Elementary Experiments in Psychology

By Carl E. Seashore | Go to book overview

CHAPTER XIII
ATTENTION

For Two.*

IN reading this paragraph your attention moves from word to word, following close upon the movement of the point of regard, and you are probably aware of this movement of attention as an expression of personal activity, as an advancing wave in the tide of your feeling of interest, and as a complex of sensory impressions of bodily condition and processes of adjustment. These are the most direct ways in which we become aware of it; but attention is not an activity in itself, it is not essentially a feeling of interest, nor is it essentially awareness of the processes of bodily accommodation. Attention is the focus of consciousness as a whole, the state or form of concentration of the seeing, thinking, remembering, feeling, doing, etc., at a given moment. Attention is to consciousness as the point of regard is to the field of vision, the focal point.

Rhythm of Attention.--When O is seated with eyes closed, in a quiet room, hold an open watch at such a distance from his ear that he can barely hear it. At a signal let him direct his attention as steadily as

____________________
*
This experiment must be performed in comparative quiet, which is usually best obtained in the evening.

-158-

Notes for this page

Add a new note
If you are trying to select text to create highlights or citations, remember that you must now click or tap on the first word, and then click or tap on the last word.
One moment ...
Default project is now your active project.
Project items

Items saved from this book

This book has been saved
Highlights (0)
Some of your highlights are legacy items.

Highlights saved before July 30, 2012 will not be displayed on their respective source pages.

You can easily re-create the highlights by opening the book page or article, selecting the text, and clicking “Highlight.”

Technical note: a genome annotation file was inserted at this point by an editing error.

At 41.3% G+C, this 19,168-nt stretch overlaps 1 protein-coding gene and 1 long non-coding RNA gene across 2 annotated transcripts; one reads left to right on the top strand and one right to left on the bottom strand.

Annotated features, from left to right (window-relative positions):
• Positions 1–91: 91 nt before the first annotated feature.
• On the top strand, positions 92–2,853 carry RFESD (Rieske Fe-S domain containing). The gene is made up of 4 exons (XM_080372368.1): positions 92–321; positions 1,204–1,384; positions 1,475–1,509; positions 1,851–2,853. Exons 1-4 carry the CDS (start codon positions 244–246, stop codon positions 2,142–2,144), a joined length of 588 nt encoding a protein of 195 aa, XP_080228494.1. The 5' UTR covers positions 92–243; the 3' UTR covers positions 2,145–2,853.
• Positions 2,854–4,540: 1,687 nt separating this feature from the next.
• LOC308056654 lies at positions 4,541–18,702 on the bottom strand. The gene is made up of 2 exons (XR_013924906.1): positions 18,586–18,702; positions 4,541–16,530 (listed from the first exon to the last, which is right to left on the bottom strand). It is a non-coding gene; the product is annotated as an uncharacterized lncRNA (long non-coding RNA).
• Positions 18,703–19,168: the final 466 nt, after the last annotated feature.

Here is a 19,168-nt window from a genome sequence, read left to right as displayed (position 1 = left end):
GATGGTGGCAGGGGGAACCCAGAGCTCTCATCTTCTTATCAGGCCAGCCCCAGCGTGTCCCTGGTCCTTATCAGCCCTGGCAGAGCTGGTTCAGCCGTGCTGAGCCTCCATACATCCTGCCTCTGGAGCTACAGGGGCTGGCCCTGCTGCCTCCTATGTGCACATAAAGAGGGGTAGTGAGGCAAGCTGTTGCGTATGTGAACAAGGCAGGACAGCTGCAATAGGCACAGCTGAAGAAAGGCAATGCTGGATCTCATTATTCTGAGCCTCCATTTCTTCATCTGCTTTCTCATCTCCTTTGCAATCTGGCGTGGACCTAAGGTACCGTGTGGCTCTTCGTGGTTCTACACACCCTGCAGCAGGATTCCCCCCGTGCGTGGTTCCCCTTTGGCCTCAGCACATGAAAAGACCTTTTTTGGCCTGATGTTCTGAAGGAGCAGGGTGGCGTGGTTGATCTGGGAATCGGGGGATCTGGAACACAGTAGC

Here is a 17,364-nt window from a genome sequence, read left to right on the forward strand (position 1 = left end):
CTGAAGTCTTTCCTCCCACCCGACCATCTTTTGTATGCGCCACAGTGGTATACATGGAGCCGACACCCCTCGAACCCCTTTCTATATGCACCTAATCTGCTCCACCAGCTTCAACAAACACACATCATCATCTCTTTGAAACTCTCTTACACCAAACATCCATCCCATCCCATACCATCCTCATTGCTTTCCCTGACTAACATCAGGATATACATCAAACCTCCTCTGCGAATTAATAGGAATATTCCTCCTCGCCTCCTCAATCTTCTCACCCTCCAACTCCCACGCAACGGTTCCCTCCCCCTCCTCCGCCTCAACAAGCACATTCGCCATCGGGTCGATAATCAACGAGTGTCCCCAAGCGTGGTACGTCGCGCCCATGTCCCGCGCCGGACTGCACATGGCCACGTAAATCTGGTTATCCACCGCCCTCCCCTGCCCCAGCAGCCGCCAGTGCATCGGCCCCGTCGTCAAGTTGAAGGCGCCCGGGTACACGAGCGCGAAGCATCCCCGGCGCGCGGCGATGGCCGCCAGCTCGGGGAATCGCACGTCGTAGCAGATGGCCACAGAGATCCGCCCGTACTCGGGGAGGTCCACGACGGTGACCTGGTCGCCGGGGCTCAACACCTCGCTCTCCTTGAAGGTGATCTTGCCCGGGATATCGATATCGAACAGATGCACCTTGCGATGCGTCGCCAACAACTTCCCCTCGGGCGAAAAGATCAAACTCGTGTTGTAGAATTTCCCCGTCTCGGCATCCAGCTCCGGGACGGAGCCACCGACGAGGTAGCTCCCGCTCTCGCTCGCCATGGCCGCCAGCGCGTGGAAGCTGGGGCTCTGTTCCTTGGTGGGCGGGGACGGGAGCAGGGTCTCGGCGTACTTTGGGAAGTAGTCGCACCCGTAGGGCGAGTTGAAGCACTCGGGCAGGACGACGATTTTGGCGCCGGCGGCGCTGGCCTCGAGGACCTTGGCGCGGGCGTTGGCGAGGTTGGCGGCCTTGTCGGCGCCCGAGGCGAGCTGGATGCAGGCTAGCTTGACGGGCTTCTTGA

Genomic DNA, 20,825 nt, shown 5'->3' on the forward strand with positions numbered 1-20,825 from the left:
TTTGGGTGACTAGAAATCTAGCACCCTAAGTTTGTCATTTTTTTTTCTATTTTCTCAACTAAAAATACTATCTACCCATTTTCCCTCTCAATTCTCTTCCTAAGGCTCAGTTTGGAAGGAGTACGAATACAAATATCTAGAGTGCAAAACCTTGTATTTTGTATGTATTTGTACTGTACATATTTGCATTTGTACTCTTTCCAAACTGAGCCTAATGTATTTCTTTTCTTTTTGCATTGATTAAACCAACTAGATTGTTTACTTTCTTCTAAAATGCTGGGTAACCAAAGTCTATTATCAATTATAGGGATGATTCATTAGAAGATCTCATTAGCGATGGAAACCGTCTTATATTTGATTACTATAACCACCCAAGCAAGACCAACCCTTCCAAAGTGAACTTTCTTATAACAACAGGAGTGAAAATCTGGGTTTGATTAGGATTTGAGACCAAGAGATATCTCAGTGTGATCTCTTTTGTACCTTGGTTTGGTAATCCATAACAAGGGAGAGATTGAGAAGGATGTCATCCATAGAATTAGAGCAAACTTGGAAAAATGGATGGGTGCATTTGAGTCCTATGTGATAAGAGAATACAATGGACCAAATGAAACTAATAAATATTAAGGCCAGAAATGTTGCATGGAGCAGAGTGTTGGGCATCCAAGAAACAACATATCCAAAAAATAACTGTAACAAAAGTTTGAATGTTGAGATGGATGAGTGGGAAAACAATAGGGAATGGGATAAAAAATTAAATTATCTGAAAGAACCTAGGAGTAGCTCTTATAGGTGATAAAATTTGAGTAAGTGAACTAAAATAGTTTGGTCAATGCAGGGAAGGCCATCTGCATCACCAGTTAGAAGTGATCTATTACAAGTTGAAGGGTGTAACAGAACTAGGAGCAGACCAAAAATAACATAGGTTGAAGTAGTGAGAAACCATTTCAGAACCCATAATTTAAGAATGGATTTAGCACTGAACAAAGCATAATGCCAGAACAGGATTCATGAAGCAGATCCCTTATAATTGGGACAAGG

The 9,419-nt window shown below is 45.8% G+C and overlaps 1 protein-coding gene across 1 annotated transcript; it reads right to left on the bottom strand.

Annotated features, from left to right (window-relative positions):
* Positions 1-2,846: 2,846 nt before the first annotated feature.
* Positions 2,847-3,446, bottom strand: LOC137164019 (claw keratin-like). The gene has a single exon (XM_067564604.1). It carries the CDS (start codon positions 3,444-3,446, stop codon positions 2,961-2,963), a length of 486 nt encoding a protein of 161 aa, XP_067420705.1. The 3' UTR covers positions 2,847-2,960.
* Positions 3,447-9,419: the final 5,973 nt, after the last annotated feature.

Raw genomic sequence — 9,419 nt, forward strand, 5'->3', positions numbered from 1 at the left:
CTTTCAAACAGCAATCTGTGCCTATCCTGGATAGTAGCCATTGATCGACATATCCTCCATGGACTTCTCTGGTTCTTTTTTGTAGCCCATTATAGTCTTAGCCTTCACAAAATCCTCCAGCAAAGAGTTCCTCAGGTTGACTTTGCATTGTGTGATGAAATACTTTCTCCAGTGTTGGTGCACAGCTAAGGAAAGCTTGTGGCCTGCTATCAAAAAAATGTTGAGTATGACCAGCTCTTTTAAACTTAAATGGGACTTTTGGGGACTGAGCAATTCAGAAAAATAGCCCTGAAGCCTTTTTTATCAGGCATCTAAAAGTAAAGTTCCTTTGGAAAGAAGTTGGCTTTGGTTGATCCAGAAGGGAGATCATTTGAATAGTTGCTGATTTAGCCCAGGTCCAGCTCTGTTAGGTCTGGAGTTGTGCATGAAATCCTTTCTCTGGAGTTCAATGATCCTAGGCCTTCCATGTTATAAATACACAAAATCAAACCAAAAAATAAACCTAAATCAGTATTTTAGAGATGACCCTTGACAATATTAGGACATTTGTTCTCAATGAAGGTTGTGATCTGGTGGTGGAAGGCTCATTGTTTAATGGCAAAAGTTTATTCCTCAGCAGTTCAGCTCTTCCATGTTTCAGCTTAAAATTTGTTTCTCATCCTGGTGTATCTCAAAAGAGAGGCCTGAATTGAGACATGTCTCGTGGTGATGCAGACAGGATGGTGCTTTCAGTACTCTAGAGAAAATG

Citations (0)
Some of your citations are legacy items.

Any citation created before July 30, 2012 will labeled as a “Cited page.” New citations will be saved as cited passages, pages or articles.

We also added the ability to view new citations from your projects or the book or article where you created them.

Notes (0)
Bookmarks (0)

You have no saved items from this book

Project items include:
  • Saved book/article
  • Highlights
  • Quotes/citations
  • Notes
  • Bookmarks
Notes
Cite this page

Cited page

Style
Citations are available only to our active members.
Sign up now to cite pages or passages in MLA, APA and Chicago citation styles.

(Einhorn, 1992, p. 25)

(Einhorn 25)

1

1. Lois J. Einhorn, Abraham Lincoln, the Orator: Penetrating the Lincoln Legend (Westport, CT: Greenwood Press, 1992), 25, http://www.questia.com/read/27419298.

Cited page

Bookmark this page
Elementary Experiments in Psychology
Table of contents

Table of contents

  • Title Page i
  • Preface iii
  • Contents vii
  • Introduction ix
  • Chapter I- Visual After-Images 1
  • Chapter II- Visual Contrast 13
  • Chapter III- The Visual Field 23
  • Chapter IV- Visual Space 39
  • Chapter V- Auditory Space 55
  • Chapter VI- Tactual Space 71
  • Chapter VII- Cutaneous Sensations 82
  • Chapter VIII- Weber''s Law 91
  • Chapter IX- Mental Images 104
  • Chapter X- Association 118
  • Chapter XI- Memory 131
  • Chapter XII- Apperception 144
  • Chapter XIII- Attention 158
  • Chapter XIV- Normal Illusions 172
  • Chapter XV- Affective Tone 191
  • Chapter XVI- Reation-Time 205
Settings

Settings

Typeface
Text size Smaller Larger Reset View mode
Search within

Search within this book

Look up

Look up a word

  • Dictionary
  • Thesaurus
Please submit a word or phrase above.
Print this page

Print this page

Why can't I print more than one page at a time?

Help
Full screen
/ 218

matching results for page

    Questia reader help

    How to highlight and cite specific passages

    1. Click or tap the first word you want to select.
    2. Click or tap the last word you want to select, and you’ll see everything in between get selected.
    3. You’ll then get a menu of options like creating a highlight or a citation from that passage of text.

    OK, got it!

    Cited passage

    Style
    Citations are available only to our active members.
    Sign up now to cite pages or passages in MLA, APA and Chicago citation styles.

    "Portraying himself as an honest, ordinary person helped Lincoln identify with his audiences." (Einhorn, 1992, p. 25).

    "Portraying himself as an honest, ordinary person helped Lincoln identify with his audiences." (Einhorn 25)

    "Portraying himself as an honest, ordinary person helped Lincoln identify with his audiences."1

    1. Lois J. Einhorn, Abraham Lincoln, the Orator: Penetrating the Lincoln Legend (Westport, CT: Greenwood Press, 1992), 25, http://www.questia.com/read/27419298.

    Cited passage

    Thanks for trying Questia!

    Please continue trying out our research tools, but please note, full functionality is available only to our active members.

    Your work will be lost once you leave this Web page.

    For full access in an ad-free environment, sign up now for a FREE, 1-day trial.

    Already a member? Log in now.